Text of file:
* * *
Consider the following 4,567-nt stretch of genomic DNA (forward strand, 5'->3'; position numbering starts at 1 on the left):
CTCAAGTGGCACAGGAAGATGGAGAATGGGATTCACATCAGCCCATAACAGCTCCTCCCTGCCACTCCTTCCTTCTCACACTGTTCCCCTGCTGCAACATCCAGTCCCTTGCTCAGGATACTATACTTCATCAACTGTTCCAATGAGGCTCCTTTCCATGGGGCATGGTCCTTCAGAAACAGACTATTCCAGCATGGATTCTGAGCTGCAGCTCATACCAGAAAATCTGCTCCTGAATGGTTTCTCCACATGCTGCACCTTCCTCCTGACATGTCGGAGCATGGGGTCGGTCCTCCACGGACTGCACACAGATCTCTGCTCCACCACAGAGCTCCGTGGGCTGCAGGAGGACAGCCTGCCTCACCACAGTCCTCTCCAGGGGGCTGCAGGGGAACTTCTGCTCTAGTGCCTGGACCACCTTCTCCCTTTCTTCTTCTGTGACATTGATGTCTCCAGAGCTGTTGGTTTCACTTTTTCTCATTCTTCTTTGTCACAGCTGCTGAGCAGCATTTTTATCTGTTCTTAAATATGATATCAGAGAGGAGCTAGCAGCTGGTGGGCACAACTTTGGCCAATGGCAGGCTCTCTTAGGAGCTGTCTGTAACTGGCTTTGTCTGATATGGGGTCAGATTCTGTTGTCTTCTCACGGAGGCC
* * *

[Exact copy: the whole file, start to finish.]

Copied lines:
Consider the following 4,567-nt stretch of genomic DNA (forward strand, 5'->3'; position numbering starts at 1 on the left):
CTCAAGTGGCACAGGAAGATGGAGAATGGGATTCACATCAGCCCATAACAGCTCCTCCCTGCCACTCCTTCCTTCTCACACTGTTCCCCTGCTGCAACATCCAGTCCCTTGCTCAGGATACTATACTTCATCAACTGTTCCAATGAGGCTCCTTTCCATGGGGCATGGTCCTTCAGAAACAGACTATTCCAGCATGGATTCTGAGCTGCAGCTCATACCAGAAAATCTGCTCCTGAATGGTTTCTCCACATGCTGCACCTTCCTCCTGACATGTCGGAGCATGGGGTCGGTCCTCCACGGACTGCACACAGATCTCTGCTCCACCACAGAGCTCCGTGGGCTGCAGGAGGACAGCCTGCCTCACCACAGTCCTCTCCAGGGGGCTGCAGGGGAACTTCTGCTCTAGTGCCTGGACCACCTTCTCCCTTTCTTCTTCTGTGACATTGATGTCTCCAGAGCTGTTGGTTTCACTTTTTCTCATTCTTCTTTGTCACAGCTGCTGAGCAGCATTTTTATCTGTTCTTAAATATGATATCAGAGAGGAGCTAGCAGCTGGTGGGCACAACTTTGGCCAATGGCAGGCTCTCTTAGGAGCTGTCTGTAACTGGCTTTGTCTGATATGGGGTCAGATTCTGTTGTCTTCTCACGGAGGCC